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“After nine months of Russian aggression, war crimes, and bombing of civilian infrastructure, all financed and supplied by Russian oil, gas, and coal, BP remains a Rosneft shareholder,” Ustenko wrote.

A BP spokesman said luck The difficulties in selling BP’s stake in Rosneft stem from complications related to Western sanctions against Russian companies.

Ustinko also accused BP of continuing to receive payments from Rosneft in the form of dividends, citing its latest Analytics From the NGO Global Witness. The analysis claimed that by failing to sell its stake in Rosneft, BP “continues to receive dividends to shareholders, known as dividends” from the Russian company.

Based on a Pay compensation to Rosneft shareholders Last month, Global Witness estimated that BP took in around £580 million (about $713 million) in the first nine months of 2022.

A BP spokesperson said that the company has not received any dividends from Rosneft shares since February, and does not expect to receive any dividends in the future, adding that the decision to sell Rosneft shares resulted in $24 billion in damage.

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They added that any payments made by a Russian company to “unfriendly countries” abroad would be strictly monitored by the Russian government.

But Ustinko claimed in his letter that BP’s inability to sell its stake still made it complicit with Rosneft. Huge profits This year, which supported the Russian war effort in Ukraine.

“BP will receive this money in a restricted Russian bank account, which is a clear indication of the historical error your company has made – but nevertheless, BP will receive the dividend,” Ostenko wrote.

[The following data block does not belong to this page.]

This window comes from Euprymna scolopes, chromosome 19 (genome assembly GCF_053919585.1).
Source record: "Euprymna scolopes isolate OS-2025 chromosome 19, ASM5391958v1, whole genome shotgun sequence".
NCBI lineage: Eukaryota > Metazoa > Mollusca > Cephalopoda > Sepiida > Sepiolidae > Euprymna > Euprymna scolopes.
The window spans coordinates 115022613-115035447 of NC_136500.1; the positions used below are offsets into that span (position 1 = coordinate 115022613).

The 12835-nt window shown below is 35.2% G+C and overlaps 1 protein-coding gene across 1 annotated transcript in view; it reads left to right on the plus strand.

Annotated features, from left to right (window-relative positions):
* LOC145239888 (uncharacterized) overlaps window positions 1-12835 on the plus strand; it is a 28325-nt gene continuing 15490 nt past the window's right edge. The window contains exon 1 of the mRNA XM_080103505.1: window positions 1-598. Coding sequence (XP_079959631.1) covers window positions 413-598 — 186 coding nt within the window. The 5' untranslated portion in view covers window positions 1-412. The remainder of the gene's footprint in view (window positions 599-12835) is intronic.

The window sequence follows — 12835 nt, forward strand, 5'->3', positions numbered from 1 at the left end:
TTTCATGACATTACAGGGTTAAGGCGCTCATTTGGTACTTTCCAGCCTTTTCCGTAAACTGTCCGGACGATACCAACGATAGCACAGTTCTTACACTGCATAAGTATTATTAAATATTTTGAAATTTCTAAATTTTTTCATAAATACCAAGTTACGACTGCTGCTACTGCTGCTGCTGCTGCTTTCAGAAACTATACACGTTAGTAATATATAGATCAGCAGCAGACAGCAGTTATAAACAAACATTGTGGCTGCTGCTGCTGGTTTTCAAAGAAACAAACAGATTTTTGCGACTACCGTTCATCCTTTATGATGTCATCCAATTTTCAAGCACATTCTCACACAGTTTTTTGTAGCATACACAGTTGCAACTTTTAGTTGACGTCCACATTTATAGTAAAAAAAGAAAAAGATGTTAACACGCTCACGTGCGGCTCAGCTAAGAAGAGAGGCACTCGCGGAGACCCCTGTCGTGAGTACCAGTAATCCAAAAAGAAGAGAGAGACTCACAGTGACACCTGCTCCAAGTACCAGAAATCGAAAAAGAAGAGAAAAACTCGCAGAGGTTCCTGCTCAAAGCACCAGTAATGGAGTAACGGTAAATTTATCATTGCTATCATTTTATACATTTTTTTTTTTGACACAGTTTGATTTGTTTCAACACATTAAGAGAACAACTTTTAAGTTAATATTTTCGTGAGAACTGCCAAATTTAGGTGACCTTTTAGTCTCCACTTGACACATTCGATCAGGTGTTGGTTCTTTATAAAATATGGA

No accounting mechanisms or data from BP will change this fact. This is blood money pure and simple.”

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Ustinko accused BP of “waiting out the storm, and going back to business as usual when the war is over”.

A BP spokesperson denied the accusation, saying the company had “absolutely no intention of going back to ‘business as usual’”.

Throughout the war, Russia resorted to using energy as a weapon against the West, especially Europe, which was dependent on Russia for energy Most of its supplies are oil and natural gas. Despite the sanctions, Russia managed to continue selling energy abroad this year. You win big From the very high oil and gas prices during the first few months of the war.

Russia’s fossil fuel exports earned Russian energy companies 158 billion euros ($166 billion) during the first six months of the war, according to study by the Clean Air and Energy Research Center. The study found that energy revenues have contributed about 43 billion euros ($45 billion) to the Russian federal budget since the start of the war, helping to fund the war in Ukraine.

This story originally appeared on Fortune.com

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The former US head of FTX is reportedly seeking $6 million in funding to launch Cointelegraph

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Just a month after the controversial fallout Sam Bankman FriedFTX’s FTX stock exchange and 130 affiliates, and a former high-profile CEO is reportedly looking for investors to launch a crypto company.

Former FTX US President Brett Harrison is looking for $6 million in funding to launch a startup that will build cryptocurrency trading software for major investors, depending to the information. Harrison’s funding round will be for $60 million.